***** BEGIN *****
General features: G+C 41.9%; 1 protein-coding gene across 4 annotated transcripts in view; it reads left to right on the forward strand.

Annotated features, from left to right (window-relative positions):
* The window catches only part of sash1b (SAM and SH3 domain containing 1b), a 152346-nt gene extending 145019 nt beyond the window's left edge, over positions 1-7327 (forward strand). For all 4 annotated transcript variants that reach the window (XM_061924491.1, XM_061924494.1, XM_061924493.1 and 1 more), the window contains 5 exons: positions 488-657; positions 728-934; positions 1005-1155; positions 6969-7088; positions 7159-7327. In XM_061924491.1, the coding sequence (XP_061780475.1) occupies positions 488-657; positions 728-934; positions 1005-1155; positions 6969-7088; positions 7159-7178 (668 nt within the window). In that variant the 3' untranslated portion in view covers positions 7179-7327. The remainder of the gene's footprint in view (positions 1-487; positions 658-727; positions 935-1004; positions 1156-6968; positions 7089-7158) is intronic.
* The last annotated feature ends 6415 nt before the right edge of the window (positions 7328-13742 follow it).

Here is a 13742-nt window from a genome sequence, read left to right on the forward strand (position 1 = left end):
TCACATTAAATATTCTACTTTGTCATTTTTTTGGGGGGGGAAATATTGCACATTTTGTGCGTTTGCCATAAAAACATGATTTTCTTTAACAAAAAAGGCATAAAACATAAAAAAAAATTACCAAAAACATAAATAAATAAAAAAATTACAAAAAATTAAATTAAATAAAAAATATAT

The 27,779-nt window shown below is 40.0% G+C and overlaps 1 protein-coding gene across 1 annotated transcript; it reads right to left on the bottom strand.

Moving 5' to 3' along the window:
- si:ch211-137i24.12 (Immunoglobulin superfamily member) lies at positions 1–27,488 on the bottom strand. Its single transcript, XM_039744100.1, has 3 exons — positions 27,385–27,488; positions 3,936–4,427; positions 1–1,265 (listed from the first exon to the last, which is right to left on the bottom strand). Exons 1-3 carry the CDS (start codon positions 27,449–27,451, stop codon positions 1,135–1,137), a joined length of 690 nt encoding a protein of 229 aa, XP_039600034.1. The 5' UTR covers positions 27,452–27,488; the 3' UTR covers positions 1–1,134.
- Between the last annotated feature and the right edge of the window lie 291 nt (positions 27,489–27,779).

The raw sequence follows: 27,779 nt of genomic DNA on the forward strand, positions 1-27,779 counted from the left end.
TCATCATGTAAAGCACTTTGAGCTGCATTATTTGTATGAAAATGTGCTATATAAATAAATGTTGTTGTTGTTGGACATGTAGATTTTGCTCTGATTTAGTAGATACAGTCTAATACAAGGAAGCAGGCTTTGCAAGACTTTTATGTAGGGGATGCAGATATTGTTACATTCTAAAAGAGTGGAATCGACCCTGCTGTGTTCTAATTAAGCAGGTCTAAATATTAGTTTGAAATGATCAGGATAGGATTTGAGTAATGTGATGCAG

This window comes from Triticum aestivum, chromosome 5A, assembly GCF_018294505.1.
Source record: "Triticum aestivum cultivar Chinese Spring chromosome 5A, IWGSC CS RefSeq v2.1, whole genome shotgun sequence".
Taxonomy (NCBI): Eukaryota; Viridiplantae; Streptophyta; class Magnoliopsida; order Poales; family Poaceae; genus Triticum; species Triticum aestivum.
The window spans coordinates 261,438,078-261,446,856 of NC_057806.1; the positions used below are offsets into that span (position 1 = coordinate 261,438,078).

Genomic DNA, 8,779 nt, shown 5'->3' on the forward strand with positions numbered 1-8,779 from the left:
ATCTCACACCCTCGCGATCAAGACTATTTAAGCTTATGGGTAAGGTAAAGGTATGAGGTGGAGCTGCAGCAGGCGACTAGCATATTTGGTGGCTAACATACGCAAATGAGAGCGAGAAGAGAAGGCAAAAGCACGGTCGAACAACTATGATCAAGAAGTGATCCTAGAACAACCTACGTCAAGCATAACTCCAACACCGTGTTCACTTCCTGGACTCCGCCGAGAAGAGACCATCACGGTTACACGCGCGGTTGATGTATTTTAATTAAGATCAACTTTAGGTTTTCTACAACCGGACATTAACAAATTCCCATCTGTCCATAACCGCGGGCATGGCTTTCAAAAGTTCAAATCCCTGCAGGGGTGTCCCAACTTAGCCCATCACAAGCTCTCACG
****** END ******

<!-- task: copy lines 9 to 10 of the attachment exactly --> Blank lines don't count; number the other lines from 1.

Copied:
- si:ch211-137i24.12 (Immunoglobulin superfamily member) lies at positions 1–27,488 on the bottom strand. Its single transcript, XM_039744100.1, has 3 exons — positions 27,385–27,488; positions 3,936–4,427; positions 1–1,265 (listed from the first exon to the last, which is right to left on the bottom strand). Exons 1-3 carry the CDS (start codon positions 27,449–27,451, stop codon positions 1,135–1,137), a joined length of 690 nt encoding a protein of 229 aa, XP_039600034.1. The 5' UTR covers positions 27,452–27,488; the 3' UTR covers positions 1–1,134.
- Between the last annotated feature and the right edge of the window lie 291 nt (positions 27,489–27,779).